The Televangelist: 'Breaking Bad' Season 4, Episode 9

This episode's alternate title should have been: "The track that broke the partnership's back"


There was a moment, when a panting and bleeding Jesse asked a beaten and broken Walt from across the room, "can you walk?" that one felt a sense of relief, maybe even comfort in the trope that the physical fight will lead to emotional catharsis. Walt and Jesse have been bound together in a very uneasy alliance since day dot, with emotions escalated and complicated even further recently by having stared death in the face for the entire season so far. Surely now they would reconcile their differences - Walt might even admit his fears, apologize for all he has asked of Jesse and all he continues to ask. Jesse would forgive him, and the two of them might finally realize that in their unusual friendship lies the only other man who can know what they have been through, and what they feel.

?Instead Jesse said, "get the fuck out and never come back."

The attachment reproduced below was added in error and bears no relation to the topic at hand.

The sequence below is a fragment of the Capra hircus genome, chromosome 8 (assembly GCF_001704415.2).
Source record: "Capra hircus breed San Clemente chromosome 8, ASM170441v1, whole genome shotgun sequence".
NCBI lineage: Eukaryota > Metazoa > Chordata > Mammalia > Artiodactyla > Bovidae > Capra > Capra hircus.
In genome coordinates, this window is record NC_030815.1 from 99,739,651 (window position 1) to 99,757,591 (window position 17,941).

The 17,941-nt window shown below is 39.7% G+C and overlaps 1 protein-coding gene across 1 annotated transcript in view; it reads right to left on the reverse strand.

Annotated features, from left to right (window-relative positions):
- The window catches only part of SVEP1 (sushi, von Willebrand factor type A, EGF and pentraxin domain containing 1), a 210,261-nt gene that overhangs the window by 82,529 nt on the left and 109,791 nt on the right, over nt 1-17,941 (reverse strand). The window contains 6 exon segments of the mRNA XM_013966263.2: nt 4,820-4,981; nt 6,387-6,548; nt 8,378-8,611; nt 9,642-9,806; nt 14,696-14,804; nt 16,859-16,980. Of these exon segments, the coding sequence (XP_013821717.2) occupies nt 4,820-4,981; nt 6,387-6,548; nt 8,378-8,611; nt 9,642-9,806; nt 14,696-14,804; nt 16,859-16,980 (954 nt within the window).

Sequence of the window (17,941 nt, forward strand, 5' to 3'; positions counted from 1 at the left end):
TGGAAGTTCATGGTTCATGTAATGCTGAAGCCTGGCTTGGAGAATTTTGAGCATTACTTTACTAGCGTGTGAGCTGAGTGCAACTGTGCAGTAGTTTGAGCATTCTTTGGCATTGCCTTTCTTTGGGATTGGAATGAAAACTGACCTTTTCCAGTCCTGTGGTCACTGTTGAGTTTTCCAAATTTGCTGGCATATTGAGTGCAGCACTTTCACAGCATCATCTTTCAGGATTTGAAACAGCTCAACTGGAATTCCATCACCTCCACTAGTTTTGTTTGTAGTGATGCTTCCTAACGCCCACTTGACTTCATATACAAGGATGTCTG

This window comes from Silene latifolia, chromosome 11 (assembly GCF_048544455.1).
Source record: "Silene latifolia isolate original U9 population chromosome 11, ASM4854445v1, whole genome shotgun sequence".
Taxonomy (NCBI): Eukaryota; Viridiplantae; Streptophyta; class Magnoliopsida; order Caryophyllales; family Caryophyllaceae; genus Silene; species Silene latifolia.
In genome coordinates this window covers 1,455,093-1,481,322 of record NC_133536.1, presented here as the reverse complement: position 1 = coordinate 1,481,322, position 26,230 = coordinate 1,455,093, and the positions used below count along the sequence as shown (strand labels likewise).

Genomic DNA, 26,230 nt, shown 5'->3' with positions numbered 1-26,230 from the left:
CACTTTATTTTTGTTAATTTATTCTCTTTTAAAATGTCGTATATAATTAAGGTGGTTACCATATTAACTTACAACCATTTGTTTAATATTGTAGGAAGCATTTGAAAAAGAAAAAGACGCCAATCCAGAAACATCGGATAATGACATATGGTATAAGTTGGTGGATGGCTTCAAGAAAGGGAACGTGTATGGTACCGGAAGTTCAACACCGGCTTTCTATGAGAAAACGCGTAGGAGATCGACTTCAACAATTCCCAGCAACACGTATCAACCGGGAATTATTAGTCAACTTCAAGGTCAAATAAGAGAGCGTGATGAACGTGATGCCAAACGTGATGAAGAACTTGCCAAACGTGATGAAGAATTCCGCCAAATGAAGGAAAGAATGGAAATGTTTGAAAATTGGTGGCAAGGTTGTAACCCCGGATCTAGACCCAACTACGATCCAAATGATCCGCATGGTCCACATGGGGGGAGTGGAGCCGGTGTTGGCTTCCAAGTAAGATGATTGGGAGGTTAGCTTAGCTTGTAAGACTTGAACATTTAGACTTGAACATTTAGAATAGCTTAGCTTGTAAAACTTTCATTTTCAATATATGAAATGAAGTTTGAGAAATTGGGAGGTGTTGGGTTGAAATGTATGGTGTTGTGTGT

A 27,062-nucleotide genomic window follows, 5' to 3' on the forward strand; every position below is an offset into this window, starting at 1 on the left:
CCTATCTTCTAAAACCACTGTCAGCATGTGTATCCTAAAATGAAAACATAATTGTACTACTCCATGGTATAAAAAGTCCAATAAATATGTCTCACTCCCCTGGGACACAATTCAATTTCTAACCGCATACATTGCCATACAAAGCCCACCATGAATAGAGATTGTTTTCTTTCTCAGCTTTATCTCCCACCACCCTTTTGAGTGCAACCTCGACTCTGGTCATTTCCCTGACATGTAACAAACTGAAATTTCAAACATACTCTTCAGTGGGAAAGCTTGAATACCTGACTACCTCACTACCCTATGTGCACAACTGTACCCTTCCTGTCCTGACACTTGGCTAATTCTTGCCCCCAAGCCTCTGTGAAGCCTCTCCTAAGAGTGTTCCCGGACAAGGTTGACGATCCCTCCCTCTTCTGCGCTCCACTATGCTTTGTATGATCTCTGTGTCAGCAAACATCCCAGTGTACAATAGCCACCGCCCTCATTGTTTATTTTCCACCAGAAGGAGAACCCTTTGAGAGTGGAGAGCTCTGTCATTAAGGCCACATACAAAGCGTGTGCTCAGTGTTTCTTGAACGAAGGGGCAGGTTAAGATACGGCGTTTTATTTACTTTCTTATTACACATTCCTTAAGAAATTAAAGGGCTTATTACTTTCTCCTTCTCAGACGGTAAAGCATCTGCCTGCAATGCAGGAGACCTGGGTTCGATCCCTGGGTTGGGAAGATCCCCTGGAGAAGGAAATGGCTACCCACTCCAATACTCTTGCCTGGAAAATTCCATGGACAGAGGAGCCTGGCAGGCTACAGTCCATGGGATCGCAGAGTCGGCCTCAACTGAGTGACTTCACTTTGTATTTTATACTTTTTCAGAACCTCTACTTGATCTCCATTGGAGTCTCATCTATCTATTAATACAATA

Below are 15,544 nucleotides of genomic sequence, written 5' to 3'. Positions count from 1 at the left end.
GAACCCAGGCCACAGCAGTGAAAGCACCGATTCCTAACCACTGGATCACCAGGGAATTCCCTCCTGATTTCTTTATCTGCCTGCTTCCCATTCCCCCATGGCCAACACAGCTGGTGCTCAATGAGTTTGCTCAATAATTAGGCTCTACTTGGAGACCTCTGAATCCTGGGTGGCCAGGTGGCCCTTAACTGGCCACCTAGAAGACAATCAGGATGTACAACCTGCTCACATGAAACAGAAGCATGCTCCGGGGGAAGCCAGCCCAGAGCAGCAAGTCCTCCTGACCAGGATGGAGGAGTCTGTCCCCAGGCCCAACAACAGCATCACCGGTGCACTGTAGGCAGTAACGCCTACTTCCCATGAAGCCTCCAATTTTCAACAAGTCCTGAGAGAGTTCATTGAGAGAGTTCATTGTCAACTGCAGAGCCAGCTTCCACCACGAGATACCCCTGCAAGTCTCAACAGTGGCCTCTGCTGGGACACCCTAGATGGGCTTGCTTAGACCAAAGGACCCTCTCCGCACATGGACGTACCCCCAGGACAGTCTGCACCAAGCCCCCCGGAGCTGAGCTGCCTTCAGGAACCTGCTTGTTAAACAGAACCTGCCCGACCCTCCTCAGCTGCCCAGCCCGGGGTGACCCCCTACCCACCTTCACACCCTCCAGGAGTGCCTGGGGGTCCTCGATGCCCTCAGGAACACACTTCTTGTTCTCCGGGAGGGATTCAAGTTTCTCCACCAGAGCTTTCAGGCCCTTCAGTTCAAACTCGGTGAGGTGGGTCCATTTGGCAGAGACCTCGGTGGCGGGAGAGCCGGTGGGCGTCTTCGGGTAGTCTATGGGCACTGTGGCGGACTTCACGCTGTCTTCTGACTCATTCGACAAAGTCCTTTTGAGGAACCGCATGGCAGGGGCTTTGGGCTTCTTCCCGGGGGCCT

?The alternate title to this episode could have been: "The track that broke the partnership's back." I have tried, I have truly tried, to look for anything redeeming in Walt's behavior this season. As is well-documented, my contempt for Walt's completely out of control arrogance and need to control everyone in his life has been without ceasing. But last night I tried to imagine things from strictly Walt's point of view. He's frightened. He's very, very frightened. Yes, maybe some of his abhorrent personality traits did cause the situation with Mike and Gus to go from bad to worse to way worse, but all he knows is that there is a very powerful man, with a very powerful sergeant-at-arms who wants him dead. Meanwhile his partner, for whom he has laid out his own life on several occasions, pulled from the gutter, rehabilitated and saved is lying to him. Walt cannot see what we see - that Jesse is conflicted, that he stood up for Walt to Gus, that he's not as clever or as brave (or just downright foolish) as Walt. That he's not an assassin, and he did not see a clear path to this second murder that Walt has devised for him to carry out. And closing in on yet another flank is Hank's obsession with hunting down Gus. Of course, Walt doesn't even know about the problems Skyler created with her former job at Beneke and the potential investigation stemming therefrom. Can we blame him for being on edge?